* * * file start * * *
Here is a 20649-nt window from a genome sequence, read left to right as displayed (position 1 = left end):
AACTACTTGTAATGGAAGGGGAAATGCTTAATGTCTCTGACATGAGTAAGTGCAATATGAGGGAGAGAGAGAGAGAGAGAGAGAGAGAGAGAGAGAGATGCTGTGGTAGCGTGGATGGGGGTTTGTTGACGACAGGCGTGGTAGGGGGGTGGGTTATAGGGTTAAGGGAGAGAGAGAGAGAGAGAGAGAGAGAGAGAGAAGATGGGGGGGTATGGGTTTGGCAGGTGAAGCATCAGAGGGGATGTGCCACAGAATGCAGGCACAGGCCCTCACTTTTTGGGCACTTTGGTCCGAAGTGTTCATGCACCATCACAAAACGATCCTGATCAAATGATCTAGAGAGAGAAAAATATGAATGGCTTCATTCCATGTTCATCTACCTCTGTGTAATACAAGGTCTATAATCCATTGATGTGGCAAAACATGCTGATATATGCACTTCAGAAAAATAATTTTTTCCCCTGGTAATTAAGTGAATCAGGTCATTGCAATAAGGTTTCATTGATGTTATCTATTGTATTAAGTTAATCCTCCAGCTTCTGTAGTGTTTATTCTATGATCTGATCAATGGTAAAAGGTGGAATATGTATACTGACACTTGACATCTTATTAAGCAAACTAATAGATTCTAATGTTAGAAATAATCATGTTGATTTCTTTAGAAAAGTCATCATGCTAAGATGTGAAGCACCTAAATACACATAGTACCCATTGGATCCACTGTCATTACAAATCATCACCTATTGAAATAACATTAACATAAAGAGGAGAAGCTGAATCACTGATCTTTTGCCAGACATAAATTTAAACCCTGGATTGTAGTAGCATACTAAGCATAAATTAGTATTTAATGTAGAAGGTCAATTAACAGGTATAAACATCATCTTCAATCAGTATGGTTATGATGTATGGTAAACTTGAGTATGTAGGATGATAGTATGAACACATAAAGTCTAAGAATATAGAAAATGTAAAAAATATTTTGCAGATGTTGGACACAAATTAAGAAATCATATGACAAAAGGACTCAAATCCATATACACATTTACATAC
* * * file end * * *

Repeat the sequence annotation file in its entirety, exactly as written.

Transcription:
Here is a 20649-nt window from a genome sequence, read left to right as displayed (position 1 = left end):
AACTACTTGTAATGGAAGGGGAAATGCTTAATGTCTCTGACATGAGTAAGTGCAATATGAGGGAGAGAGAGAGAGAGAGAGAGAGAGAGAGAGAGAGATGCTGTGGTAGCGTGGATGGGGGTTTGTTGACGACAGGCGTGGTAGGGGGGTGGGTTATAGGGTTAAGGGAGAGAGAGAGAGAGAGAGAGAGAGAGAGAGAAGATGGGGGGGTATGGGTTTGGCAGGTGAAGCATCAGAGGGGATGTGCCACAGAATGCAGGCACAGGCCCTCACTTTTTGGGCACTTTGGTCCGAAGTGTTCATGCACCATCACAAAACGATCCTGATCAAATGATCTAGAGAGAGAAAAATATGAATGGCTTCATTCCATGTTCATCTACCTCTGTGTAATACAAGGTCTATAATCCATTGATGTGGCAAAACATGCTGATATATGCACTTCAGAAAAATAATTTTTTCCCCTGGTAATTAAGTGAATCAGGTCATTGCAATAAGGTTTCATTGATGTTATCTATTGTATTAAGTTAATCCTCCAGCTTCTGTAGTGTTTATTCTATGATCTGATCAATGGTAAAAGGTGGAATATGTATACTGACACTTGACATCTTATTAAGCAAACTAATAGATTCTAATGTTAGAAATAATCATGTTGATTTCTTTAGAAAAGTCATCATGCTAAGATGTGAAGCACCTAAATACACATAGTACCCATTGGATCCACTGTCATTACAAATCATCACCTATTGAAATAACATTAACATAAAGAGGAGAAGCTGAATCACTGATCTTTTGCCAGACATAAATTTAAACCCTGGATTGTAGTAGCATACTAAGCATAAATTAGTATTTAATGTAGAAGGTCAATTAACAGGTATAAACATCATCTTCAATCAGTATGGTTATGATGTATGGTAAACTTGAGTATGTAGGATGATAGTATGAACACATAAAGTCTAAGAATATAGAAAATGTAAAAAATATTTTGCAGATGTTGGACACAAATTAAGAAATCATATGACAAAAGGACTCAAATCCATATACACATTTACATAC